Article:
Ndidi Nwaneri M.A.

Fellow von Oktober 2015 bis Juli 2016

Ms. Ndidi Nwaneri came to Loyola University Chicago in 2010 to earn the Ph.D. degree in Philosophy.  She previously earned a B.Sc. in Economics (Development) from Ahmadu Bello University in Zaria, Nigeria and an M.A. in Public Policy from George Washington University in Washington D.C.   

Ms. Nwaneri comes from a professional background in the fields of public policy and international development, and currently serves on the executive board of the International Development Ethics Association (IDEA). Her primary research interest is in the area of global justice, and she describes her dissertation research this way:

“My research project is a philosophical analysis of global justice theories. I hold the position that the most basic right and duty moral agents have and owe others respectively is the right to non-domination. I propose that global injustice is a violation of the negative duty of non-domination. I therefore argue that an adequate global justice theory should be grounded on the right and correlative duty of non-domination.”

While at Loyola, Ms. Nwaneri has served as a teaching assistant (2010-14) and a teacher of record (2014-15).  In the summer of 2014, she was awarded a Graduate Student Summer Research Award from the Philosophy Department. 

 

Projekt am fiph

A Philosophical Analysis of Global Justice Theories

In this project, I argue that the most basic right and duty moral agents have and owe others is the right to non-domination. I propose that global injustice should be understood as a violation of this negative duty, and that global justice theories should be grounded on the right and correlative duty of non- domination.

Some important global justice theories such as those proposed by Rawlsians, take the global institutional order and the mal-distribution of resources that these institutions create and maintain, as central to the problem of global justice. Although it is not my intention to undermine the importance of access to resources, I hold the position that global resource distribution patterns rest on more fundamental issues than such theories allow. I argue inter alia, that a global justice theory that remains at the level of institutions will elide or obscure the role of human agency in explicating the problem of global injustice.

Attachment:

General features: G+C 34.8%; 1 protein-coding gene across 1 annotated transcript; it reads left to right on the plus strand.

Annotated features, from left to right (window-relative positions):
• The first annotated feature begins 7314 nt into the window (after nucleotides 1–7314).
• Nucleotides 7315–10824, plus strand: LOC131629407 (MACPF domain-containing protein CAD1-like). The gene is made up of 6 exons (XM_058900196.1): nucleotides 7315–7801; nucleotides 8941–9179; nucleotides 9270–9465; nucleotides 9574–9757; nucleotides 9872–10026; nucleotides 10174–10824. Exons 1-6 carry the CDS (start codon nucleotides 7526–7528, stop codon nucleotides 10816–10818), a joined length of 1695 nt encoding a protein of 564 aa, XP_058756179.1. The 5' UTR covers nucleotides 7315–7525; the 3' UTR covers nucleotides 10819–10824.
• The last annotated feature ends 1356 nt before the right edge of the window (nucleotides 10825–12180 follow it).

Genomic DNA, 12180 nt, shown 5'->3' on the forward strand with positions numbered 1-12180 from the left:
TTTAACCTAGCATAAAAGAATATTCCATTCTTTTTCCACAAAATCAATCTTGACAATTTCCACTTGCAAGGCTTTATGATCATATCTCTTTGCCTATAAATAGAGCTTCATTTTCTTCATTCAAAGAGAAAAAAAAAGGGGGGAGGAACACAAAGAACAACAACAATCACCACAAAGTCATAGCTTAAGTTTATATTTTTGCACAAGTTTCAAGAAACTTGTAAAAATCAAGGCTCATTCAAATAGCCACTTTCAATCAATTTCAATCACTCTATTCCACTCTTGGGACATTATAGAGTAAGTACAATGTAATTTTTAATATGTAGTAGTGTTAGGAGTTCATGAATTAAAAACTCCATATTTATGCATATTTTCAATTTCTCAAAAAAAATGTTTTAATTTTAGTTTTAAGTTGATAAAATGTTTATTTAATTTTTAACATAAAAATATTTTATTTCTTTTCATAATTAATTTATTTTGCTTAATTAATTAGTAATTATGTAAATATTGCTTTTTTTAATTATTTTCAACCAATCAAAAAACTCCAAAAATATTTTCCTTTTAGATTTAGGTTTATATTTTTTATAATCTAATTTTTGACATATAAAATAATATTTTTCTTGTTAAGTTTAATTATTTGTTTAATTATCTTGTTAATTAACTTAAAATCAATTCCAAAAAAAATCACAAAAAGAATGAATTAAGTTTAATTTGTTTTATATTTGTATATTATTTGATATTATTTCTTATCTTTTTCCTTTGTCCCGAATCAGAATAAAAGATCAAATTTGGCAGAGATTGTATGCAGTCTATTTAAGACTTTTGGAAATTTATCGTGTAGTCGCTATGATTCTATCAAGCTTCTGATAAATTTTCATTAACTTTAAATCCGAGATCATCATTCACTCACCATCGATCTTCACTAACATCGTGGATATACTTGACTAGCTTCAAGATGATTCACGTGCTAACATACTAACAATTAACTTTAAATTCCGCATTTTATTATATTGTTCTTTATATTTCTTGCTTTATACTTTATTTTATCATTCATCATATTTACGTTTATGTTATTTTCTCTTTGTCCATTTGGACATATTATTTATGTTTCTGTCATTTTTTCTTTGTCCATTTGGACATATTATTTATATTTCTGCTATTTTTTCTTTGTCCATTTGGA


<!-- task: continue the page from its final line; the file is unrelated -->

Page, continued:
I therefore attempt to develop a global justice theory that moves the level of analysis beyond global institutions and practices to the level of inter-subjective relations between moral agents. The advantage of such an analysis is that it will create a space that accommodates global distributive injustice, as well as other aspects of global injustice. For instance, my analysis examines the inter-subjective relationships between victims of global injustice on the one hand, and on the other hand, two (sometimes overlapping), groups: those who create and maintain the global institutions and those who benefit from such institutions (relative to those who suffer from it). My project opens up the following question: How would a global justice theory look if we took the expression of human agency as the cause, and restriction of human freedom, as the effect, of global injustice? I argue that global injustice should also be understood as the result of fundamentally flawed inter – subjective relations, which leads to the unjustified domination of some moral agents by others. To do this, I utilize the works of Nancy Fraser, Axel Honneth and Rainer Forst to analyze and critique the global justice theories proposed by Thomas Pogge and Richard Miller.